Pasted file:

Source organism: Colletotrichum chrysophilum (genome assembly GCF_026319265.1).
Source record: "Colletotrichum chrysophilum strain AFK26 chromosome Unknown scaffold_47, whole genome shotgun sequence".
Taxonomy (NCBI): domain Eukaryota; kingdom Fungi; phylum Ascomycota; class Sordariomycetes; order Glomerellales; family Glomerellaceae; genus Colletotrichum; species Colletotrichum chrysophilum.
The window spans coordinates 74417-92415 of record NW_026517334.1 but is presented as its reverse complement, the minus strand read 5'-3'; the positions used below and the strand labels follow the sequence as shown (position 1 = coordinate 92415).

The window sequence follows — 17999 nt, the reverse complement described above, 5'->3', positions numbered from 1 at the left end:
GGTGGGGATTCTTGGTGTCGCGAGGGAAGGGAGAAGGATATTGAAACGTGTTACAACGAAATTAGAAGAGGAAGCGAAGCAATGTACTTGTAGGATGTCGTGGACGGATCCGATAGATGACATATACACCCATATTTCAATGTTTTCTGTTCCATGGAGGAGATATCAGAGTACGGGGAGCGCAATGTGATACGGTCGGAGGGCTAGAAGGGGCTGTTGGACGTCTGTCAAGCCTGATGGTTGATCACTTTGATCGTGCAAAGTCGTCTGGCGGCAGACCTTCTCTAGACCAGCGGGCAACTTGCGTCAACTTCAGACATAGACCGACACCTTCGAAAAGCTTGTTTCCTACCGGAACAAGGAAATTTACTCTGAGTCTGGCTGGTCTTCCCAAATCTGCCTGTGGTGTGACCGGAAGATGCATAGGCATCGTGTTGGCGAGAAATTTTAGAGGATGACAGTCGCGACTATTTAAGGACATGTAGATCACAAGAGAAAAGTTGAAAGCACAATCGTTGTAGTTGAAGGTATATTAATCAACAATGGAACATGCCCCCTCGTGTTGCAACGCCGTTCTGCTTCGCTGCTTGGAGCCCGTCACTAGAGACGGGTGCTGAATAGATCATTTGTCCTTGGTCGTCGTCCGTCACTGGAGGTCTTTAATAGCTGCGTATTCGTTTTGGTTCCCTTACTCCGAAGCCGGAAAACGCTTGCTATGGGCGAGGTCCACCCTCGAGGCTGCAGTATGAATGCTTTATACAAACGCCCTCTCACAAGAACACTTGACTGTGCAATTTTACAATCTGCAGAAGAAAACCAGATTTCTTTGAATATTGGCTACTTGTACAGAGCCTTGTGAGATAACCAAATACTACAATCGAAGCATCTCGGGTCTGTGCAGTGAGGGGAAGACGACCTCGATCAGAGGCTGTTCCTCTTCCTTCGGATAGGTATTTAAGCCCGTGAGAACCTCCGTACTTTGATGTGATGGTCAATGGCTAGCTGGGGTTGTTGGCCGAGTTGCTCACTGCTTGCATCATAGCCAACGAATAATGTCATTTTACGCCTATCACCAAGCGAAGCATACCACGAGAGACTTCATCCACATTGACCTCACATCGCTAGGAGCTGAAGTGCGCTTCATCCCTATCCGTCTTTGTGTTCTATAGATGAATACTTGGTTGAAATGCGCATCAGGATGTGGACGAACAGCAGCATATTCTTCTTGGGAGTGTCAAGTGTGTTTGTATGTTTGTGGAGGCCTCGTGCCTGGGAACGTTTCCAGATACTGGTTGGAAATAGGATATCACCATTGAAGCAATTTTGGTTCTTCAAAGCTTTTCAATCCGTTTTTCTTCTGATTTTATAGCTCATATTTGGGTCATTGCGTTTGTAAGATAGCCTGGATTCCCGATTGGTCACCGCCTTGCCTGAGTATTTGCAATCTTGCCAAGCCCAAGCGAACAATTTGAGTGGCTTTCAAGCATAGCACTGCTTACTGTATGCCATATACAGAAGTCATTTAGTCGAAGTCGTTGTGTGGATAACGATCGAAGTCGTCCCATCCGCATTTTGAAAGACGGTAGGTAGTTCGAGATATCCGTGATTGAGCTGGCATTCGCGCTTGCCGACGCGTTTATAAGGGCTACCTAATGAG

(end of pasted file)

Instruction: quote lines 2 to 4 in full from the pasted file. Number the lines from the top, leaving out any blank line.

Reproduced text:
Source record: "Colletotrichum chrysophilum strain AFK26 chromosome Unknown scaffold_47, whole genome shotgun sequence".
Taxonomy (NCBI): domain Eukaryota; kingdom Fungi; phylum Ascomycota; class Sordariomycetes; order Glomerellales; family Glomerellaceae; genus Colletotrichum; species Colletotrichum chrysophilum.
The window spans coordinates 74417-92415 of record NW_026517334.1 but is presented as its reverse complement, the minus strand read 5'-3'; the positions used below and the strand labels follow the sequence as shown (position 1 = coordinate 92415).